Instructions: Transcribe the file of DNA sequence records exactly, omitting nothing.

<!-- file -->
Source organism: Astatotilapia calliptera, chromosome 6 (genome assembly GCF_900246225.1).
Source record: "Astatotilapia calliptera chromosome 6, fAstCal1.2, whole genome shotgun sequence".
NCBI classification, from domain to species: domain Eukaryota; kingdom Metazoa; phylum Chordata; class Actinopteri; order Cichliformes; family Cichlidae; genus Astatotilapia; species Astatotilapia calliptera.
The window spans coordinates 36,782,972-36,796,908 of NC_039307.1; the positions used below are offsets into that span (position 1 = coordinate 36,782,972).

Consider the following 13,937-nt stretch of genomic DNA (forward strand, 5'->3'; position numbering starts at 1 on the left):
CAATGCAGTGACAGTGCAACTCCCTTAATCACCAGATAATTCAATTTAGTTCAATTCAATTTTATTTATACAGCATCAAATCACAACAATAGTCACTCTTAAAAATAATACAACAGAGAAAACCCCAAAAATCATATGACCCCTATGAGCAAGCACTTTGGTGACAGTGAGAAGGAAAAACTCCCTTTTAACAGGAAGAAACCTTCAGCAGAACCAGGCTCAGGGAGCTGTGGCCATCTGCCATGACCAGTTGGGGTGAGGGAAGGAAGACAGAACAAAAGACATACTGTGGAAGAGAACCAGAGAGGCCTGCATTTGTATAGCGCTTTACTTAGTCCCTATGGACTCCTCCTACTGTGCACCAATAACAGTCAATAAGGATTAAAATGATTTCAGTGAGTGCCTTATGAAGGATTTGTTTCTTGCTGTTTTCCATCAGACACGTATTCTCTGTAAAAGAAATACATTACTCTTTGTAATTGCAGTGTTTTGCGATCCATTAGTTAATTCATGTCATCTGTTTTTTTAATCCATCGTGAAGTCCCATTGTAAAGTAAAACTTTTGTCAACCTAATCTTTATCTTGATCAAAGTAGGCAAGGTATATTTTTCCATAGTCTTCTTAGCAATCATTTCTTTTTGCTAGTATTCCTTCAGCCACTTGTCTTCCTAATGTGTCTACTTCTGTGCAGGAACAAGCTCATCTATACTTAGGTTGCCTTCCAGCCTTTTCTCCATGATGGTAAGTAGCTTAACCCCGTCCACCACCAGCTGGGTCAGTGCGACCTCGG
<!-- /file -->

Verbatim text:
Source organism: Astatotilapia calliptera, chromosome 6 (genome assembly GCF_900246225.1).
Source record: "Astatotilapia calliptera chromosome 6, fAstCal1.2, whole genome shotgun sequence".
NCBI classification, from domain to species: domain Eukaryota; kingdom Metazoa; phylum Chordata; class Actinopteri; order Cichliformes; family Cichlidae; genus Astatotilapia; species Astatotilapia calliptera.
The window spans coordinates 36,782,972-36,796,908 of NC_039307.1; the positions used below are offsets into that span (position 1 = coordinate 36,782,972).

Consider the following 13,937-nt stretch of genomic DNA (forward strand, 5'->3'; position numbering starts at 1 on the left):
CAATGCAGTGACAGTGCAACTCCCTTAATCACCAGATAATTCAATTTAGTTCAATTCAATTTTATTTATACAGCATCAAATCACAACAATAGTCACTCTTAAAAATAATACAACAGAGAAAACCCCAAAAATCATATGACCCCTATGAGCAAGCACTTTGGTGACAGTGAGAAGGAAAAACTCCCTTTTAACAGGAAGAAACCTTCAGCAGAACCAGGCTCAGGGAGCTGTGGCCATCTGCCATGACCAGTTGGGGTGAGGGAAGGAAGACAGAACAAAAGACATACTGTGGAAGAGAACCAGAGAGGCCTGCATTTGTATAGCGCTTTACTTAGTCCCTATGGACTCCTCCTACTGTGCACCAATAACAGTCAATAAGGATTAAAATGATTTCAGTGAGTGCCTTATGAAGGATTTGTTTCTTGCTGTTTTCCATCAGACACGTATTCTCTGTAAAAGAAATACATTACTCTTTGTAATTGCAGTGTTTTGCGATCCATTAGTTAATTCATGTCATCTGTTTTTTTAATCCATCGTGAAGTCCCATTGTAAAGTAAAACTTTTGTCAACCTAATCTTTATCTTGATCAAAGTAGGCAAGGTATATTTTTCCATAGTCTTCTTAGCAATCATTTCTTTTTGCTAGTATTCCTTCAGCCACTTGTCTTCCTAATGTGTCTACTTCTGTGCAGGAACAAGCTCATCTATACTTAGGTTGCCTTCCAGCCTTTTCTCCATGATGGTAAGTAGCTTAACCCCGTCCACCACCAGCTGGGTCAGTGCGACCTCGG